1063

Stunning electric violin has a skeletal body made from 3D printed polyamide and carbon fiber

While the name Karen Ultralight Electric Violin may not be the best moniker for this instrument, it’s definitely the kind you won’t be able to ignore. Envisioned by Anima Design for Katahashi Instruments the Karen Ultralight is a dynamic electric violin that ditches conventional wooden acoustic chambers for something more eye-catching.

Stunning electric violin has a skeletal body made from 3D printed polyamide and carbon fiber
READING TIME

1 minute, 10 secondes

The violin comes with a relatively hollow body made through generative design, which still provides strength with minimal use of material. The 3D printed generative frame sits on a carbon fiber body, with a birchwood fingerboard for an elevated yet familiar playing experience. Working just like an electric guitar, the Karen Ultralight has a 1/4-inch jack output, but even sports an internal 9V battery and a headphone jack so you can ‘silently’ play music directly into your headphones without disturbing the neighbors!

The Karen Ultralight Electric Violin uses a popular design technique called generative design. If the fact that the violin’s frame seems almost organic and skeletal, it’s because that’s exactly what generative design is. Created to mimic natural growth algorithms, generative design tries to balance functionality with frugality, creating a structure (like our skeletons) that does everything with just the right amount of bone. The Karen Ultralight violin attempts the same thing, achieving rigidity without the extra material and mass. This frame comes 3D printed from polyamide (the generic name for Nylon) and can easily be mass-manufactured, or even printed in left-handed variants.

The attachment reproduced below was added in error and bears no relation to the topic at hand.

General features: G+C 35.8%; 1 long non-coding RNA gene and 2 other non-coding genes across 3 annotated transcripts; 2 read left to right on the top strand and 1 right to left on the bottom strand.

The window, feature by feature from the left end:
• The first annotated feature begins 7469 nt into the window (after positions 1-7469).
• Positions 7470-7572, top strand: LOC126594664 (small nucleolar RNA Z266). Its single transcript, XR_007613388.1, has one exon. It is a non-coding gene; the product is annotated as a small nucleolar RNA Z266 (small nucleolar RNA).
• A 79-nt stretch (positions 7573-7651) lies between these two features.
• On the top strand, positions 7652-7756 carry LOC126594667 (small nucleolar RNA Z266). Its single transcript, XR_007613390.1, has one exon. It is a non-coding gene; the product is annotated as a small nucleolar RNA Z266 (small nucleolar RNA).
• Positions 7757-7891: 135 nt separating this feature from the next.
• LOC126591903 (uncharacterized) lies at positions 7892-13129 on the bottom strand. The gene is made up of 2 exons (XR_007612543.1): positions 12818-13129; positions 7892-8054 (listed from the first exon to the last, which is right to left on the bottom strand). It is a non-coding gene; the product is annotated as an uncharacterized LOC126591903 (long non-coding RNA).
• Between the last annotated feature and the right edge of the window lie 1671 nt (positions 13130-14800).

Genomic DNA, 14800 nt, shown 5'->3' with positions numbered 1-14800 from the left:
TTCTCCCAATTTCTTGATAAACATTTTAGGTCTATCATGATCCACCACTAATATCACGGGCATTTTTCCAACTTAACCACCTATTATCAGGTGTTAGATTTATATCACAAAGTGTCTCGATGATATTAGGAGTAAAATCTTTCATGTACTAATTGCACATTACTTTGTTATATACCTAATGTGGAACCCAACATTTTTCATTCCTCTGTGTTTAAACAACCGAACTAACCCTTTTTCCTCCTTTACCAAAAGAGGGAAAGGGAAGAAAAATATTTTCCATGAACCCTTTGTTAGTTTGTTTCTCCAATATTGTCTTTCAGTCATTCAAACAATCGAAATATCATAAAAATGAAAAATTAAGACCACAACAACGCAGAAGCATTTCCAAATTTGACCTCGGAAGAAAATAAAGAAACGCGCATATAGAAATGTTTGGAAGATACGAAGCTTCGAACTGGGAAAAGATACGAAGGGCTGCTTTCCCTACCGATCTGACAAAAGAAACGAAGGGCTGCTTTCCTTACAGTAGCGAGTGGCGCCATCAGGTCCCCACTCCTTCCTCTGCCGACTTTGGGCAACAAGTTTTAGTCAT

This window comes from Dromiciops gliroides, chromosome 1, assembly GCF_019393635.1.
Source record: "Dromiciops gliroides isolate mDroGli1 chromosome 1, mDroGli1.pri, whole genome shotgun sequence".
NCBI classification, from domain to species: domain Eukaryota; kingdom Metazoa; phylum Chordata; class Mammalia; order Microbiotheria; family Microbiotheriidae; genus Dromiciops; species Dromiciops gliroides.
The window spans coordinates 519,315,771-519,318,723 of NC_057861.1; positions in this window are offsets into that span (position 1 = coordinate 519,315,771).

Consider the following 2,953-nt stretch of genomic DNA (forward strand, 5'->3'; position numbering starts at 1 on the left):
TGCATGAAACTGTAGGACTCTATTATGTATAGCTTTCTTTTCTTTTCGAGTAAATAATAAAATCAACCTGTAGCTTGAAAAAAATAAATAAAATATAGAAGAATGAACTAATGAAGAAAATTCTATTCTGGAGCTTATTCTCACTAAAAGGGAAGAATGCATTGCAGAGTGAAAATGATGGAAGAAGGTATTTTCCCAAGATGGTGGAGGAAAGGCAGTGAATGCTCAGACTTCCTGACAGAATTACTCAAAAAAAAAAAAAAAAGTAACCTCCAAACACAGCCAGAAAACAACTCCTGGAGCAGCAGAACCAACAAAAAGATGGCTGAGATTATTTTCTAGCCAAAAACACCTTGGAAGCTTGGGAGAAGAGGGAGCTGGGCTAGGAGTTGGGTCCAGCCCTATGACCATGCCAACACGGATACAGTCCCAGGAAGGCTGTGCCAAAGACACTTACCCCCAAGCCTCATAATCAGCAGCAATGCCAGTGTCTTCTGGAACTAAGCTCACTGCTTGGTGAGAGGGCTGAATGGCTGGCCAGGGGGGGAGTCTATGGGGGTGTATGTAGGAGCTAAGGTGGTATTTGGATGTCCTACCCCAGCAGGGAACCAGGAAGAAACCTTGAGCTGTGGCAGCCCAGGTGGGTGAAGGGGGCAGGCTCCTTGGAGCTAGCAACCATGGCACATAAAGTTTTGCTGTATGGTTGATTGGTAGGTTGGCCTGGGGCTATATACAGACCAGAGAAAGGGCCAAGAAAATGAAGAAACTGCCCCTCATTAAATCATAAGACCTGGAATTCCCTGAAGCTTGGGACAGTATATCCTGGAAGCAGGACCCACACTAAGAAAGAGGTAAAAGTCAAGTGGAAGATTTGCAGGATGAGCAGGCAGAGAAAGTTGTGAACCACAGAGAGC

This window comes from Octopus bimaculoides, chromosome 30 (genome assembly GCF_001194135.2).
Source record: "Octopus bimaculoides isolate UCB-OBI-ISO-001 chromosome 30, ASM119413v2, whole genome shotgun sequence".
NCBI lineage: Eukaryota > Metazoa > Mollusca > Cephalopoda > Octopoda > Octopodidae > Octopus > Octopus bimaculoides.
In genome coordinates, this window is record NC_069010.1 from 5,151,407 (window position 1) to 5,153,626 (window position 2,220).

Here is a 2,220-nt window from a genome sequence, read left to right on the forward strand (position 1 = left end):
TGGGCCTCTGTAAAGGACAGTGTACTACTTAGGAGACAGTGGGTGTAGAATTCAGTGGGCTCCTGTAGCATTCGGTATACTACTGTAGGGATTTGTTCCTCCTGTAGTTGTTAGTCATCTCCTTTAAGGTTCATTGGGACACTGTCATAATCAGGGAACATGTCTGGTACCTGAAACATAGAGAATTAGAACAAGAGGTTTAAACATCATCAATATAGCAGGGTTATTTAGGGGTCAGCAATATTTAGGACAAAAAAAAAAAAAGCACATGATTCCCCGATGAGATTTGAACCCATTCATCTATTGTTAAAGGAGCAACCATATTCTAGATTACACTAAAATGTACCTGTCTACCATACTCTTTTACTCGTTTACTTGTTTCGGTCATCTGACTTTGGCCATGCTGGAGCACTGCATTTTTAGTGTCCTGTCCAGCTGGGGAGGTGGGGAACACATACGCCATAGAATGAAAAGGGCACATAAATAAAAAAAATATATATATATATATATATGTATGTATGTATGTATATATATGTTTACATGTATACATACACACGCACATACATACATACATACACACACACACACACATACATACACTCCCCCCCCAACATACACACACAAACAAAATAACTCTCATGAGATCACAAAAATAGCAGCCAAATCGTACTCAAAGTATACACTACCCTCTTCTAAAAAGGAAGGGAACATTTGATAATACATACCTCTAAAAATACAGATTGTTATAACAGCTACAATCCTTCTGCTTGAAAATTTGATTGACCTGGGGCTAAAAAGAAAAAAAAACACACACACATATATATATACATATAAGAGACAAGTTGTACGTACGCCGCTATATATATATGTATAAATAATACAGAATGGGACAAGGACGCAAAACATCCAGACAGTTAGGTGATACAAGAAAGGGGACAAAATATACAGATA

The violin comes in a 4/4 size, with a carbon fiber body, a birchwood fingerboard, and a composite bow to match. On the inside, the Karen has its own active pickup system and can be connected to an amp using the standard 1/4-inch cable that people use with electric guitars. However, a slot on the back lets you put in a 9V battery and plug your own headphones into the Karen, giving you the ability to play silently, right into your ear.

This article has been written by Sarang Sheth for yankodesign.com.

More information www.katahashi.com